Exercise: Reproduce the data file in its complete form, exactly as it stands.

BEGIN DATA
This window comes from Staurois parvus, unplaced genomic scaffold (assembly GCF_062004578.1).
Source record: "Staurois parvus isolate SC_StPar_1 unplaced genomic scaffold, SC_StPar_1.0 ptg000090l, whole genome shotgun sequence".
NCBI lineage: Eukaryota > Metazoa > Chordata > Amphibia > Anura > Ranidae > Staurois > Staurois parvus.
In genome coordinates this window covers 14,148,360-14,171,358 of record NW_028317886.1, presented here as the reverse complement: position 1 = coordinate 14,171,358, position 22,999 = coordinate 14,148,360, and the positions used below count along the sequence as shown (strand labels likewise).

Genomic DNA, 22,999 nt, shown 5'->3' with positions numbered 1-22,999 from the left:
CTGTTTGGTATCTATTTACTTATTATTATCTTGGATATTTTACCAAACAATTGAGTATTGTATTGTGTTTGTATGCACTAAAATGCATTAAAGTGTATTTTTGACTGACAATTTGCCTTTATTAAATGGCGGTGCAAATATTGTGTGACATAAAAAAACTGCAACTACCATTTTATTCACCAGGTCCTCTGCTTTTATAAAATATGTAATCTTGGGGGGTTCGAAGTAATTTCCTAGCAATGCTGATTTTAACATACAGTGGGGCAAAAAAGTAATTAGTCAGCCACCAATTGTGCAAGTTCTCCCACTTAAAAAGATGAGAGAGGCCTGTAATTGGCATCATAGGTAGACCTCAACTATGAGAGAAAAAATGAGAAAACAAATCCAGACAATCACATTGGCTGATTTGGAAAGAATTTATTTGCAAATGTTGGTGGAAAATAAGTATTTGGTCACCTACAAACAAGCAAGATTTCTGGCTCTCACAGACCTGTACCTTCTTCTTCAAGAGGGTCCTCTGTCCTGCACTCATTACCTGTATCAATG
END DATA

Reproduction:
This window comes from Staurois parvus, unplaced genomic scaffold (assembly GCF_062004578.1).
Source record: "Staurois parvus isolate SC_StPar_1 unplaced genomic scaffold, SC_StPar_1.0 ptg000090l, whole genome shotgun sequence".
NCBI lineage: Eukaryota > Metazoa > Chordata > Amphibia > Anura > Ranidae > Staurois > Staurois parvus.
In genome coordinates this window covers 14,148,360-14,171,358 of record NW_028317886.1, presented here as the reverse complement: position 1 = coordinate 14,171,358, position 22,999 = coordinate 14,148,360, and the positions used below count along the sequence as shown (strand labels likewise).

Genomic DNA, 22,999 nt, shown 5'->3' with positions numbered 1-22,999 from the left:
CTGTTTGGTATCTATTTACTTATTATTATCTTGGATATTTTACCAAACAATTGAGTATTGTATTGTGTTTGTATGCACTAAAATGCATTAAAGTGTATTTTTGACTGACAATTTGCCTTTATTAAATGGCGGTGCAAATATTGTGTGACATAAAAAAACTGCAACTACCATTTTATTCACCAGGTCCTCTGCTTTTATAAAATATGTAATCTTGGGGGGTTCGAAGTAATTTCCTAGCAATGCTGATTTTAACATACAGTGGGGCAAAAAAGTAATTAGTCAGCCACCAATTGTGCAAGTTCTCCCACTTAAAAAGATGAGAGAGGCCTGTAATTGGCATCATAGGTAGACCTCAACTATGAGAGAAAAAATGAGAAAACAAATCCAGACAATCACATTGGCTGATTTGGAAAGAATTTATTTGCAAATGTTGGTGGAAAATAAGTATTTGGTCACCTACAAACAAGCAAGATTTCTGGCTCTCACAGACCTGTACCTTCTTCTTCAAGAGGGTCCTCTGTCCTGCACTCATTACCTGTATCAATG